Parenting books offer volumes of advice on how to handle a two-year-old’s tantrums in the grocery store. However, most of the grocery-shopping drama that I experienced occurred before my daughter was one year old. Mine were the mistakes of a rookie mom. These are a few of the things that freaked me out when I went shopping with my first little one.

Shopping with BabyEveryone’s Watching Me – Ever since I was six months pregnant with her, my daughter attracted attention. Every time I walked into the grocery store with her, I felt everyone’s gaze shift towards me as if drawn by a magnetic force. I appreciated everyone noticing my cute baby, but I also constantly obsessed about what people thought of my parenting skills.

Big Baby Messes – I never ceased to be amazed at how much spit-up she could eject from such a tiny tummy. When she spat up, she would get it all over herself, all over me, and leave a giant puddle on the floor to boot. And, I will never forget the day of her massive diaper blow-out. She was about three months old, and was happily cooing as I held her close to my body in a baby sling. I noticed the tell-tale look of deep concentration sweep over her face and felt her diaper become heavier. I raced toward the restroom, but I was too late. It had oozed down the side of her leg and all over my new white sweater. I was absolutely mortified as I had to continue shopping with a giant poopy stain on my clothes.

Big Mommy Messes – Like every mom, I love my drinks on the go. My morning coffee, my mid-morning smoothie and my afternoon juice are always being drunk in the car and On-The-Go. Well one day while I was in the grocery store, I had my morning smoothie in my left hand, the shopping cart gripped in my right hand, and my baby in the shopping cart seat. As I walked through the grocery store pushing my cart, my little one dropped her binky on the floor and started to make a fuss. I bent over to pick up the pacifier, moving my left hand to the cart while still holding the smoothie, and my right hand picking up the binky. Big Mistake! As soon as I moved my smoothie to the handle of the cart, balancing the cup on the handle while holding the cart, my little one grabbed the top of the cup, and pushed the smoothie out of my hand, off the cart, and onto my head. Leaving me drenched with strawberry banana smoothie. Now, I do not bring my drinks with me unless I am using my Mommy’s Sippy Cup. No spills and BPA-Free!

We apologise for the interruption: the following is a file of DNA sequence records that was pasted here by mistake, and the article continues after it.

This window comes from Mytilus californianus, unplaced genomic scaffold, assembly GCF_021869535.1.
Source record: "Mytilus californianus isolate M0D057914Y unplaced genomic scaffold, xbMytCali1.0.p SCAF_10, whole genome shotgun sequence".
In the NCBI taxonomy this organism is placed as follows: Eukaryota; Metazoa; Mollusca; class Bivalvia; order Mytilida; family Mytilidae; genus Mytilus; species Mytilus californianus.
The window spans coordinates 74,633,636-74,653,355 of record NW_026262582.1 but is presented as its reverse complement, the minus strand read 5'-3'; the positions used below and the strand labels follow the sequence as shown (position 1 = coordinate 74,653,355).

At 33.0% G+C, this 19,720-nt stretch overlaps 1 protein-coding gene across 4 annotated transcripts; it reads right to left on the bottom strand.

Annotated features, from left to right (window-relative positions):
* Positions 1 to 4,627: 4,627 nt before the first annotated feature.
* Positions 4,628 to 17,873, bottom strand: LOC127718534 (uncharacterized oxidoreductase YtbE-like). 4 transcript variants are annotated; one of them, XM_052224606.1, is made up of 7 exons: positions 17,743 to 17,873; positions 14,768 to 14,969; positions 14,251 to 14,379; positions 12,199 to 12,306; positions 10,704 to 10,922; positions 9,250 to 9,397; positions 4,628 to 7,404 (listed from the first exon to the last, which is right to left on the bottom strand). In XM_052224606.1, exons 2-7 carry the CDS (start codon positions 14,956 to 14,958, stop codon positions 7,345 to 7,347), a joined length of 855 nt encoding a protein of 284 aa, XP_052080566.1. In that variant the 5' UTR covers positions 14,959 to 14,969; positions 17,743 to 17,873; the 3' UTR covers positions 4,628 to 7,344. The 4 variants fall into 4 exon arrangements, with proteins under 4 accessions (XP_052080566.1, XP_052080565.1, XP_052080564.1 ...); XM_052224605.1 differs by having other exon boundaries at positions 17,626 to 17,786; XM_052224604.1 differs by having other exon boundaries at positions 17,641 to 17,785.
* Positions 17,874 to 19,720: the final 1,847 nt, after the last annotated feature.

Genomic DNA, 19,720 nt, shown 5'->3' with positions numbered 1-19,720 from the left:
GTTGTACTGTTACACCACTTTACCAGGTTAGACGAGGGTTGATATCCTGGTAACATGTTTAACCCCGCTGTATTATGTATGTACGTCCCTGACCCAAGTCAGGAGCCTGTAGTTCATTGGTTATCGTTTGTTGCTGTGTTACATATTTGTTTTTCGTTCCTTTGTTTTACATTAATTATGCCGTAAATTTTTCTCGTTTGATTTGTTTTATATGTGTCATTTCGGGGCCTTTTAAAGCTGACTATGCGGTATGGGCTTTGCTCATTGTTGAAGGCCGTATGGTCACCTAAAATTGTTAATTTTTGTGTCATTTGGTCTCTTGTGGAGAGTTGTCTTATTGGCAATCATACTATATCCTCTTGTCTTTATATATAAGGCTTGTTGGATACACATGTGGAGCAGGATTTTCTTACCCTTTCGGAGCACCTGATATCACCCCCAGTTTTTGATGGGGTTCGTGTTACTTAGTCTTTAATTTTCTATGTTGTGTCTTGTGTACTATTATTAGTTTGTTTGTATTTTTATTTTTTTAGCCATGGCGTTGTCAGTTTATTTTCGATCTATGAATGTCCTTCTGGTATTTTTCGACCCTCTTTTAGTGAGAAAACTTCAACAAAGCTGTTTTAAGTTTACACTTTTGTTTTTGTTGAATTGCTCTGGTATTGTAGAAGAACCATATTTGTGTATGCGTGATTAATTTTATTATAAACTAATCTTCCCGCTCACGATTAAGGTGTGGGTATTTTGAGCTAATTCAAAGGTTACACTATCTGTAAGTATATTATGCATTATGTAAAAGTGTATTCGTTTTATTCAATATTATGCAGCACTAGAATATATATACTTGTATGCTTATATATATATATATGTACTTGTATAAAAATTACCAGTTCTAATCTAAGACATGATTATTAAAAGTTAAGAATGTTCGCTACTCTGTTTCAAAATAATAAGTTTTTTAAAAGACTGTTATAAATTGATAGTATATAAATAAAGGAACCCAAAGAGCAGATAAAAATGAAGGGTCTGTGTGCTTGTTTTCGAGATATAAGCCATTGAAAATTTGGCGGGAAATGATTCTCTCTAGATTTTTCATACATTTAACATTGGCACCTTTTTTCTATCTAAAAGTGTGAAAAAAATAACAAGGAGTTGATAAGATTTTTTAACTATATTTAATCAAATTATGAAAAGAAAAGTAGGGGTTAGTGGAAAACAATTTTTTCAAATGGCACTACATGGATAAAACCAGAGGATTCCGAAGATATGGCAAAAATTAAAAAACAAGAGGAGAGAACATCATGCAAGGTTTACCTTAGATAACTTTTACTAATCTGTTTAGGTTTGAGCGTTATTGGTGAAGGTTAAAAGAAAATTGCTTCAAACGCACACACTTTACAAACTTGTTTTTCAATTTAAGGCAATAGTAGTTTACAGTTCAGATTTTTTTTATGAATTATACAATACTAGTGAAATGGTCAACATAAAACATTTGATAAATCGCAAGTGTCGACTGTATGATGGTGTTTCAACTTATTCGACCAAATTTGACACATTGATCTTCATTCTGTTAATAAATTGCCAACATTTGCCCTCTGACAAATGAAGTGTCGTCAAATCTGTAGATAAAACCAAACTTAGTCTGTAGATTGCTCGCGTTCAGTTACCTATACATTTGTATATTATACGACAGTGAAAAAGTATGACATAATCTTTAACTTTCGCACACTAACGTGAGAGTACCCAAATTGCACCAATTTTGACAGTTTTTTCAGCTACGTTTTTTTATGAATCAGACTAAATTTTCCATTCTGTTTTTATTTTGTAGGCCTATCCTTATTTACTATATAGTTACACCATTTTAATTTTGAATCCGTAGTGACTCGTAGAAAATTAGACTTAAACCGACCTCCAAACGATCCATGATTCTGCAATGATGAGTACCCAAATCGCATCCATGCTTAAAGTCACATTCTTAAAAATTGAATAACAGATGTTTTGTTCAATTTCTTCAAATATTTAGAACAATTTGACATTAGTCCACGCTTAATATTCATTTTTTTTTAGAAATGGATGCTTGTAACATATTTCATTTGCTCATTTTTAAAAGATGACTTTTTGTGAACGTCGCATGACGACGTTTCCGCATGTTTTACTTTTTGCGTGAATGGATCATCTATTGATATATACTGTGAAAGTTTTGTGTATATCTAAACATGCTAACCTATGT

Loading the Car – After my daughter was born, I soon discovered that loading and unloading groceries into the van was a whole new challenge. At the time, we lived in the middle of the dessert of Arizona. Therefore, the interior of the car routinely became hot enough to roast a turkey. Not wanting to bake my child, I would start the car, turn on the AC, and strap her in her car seat before proceeding to unload my groceries. One day after I strapped her in, I made a terrible mistake – I closed the door. I heard it automatically lock, leaving me on the outside with my child and my keys on the inside. I frantically tried every door – hoping that by some miracle, one of the doors did not lock, but it was no use. I was completely cut off from my baby. Leaving my grocery cart unattended, I dashed back into the store and nearly ran into the store manager, who calmly called the fire department. Five minutes (which seemed like five hours) later, a fireman pulled his car into the space next to mine. He whipped out a few funny-looking tools, and broke into my minivan in a matter of seconds. I was so glad to be reunited with by baby, but I also felt so stupid. Both the store manager and the fireman were incredibly nice, and reassured me that this type of thing happens to a lot of moms.

As a new parent, I put a lot of pressure on myself to be perfect, and I freaked out every time something went wrong. Since then, I’ve learned that every parent makes mistakes.

Author Bio:

Jack Meyers is a regular contributor for Nanny Background Check. As a detective he wants to spread the knowledge of what could happen when people do not fully verify the credentials of a caregiver or any employee. He also writes for various law enforcement blogs and sites.

Image courtesy of Simon Howden / FreeDigitalPhotos.net

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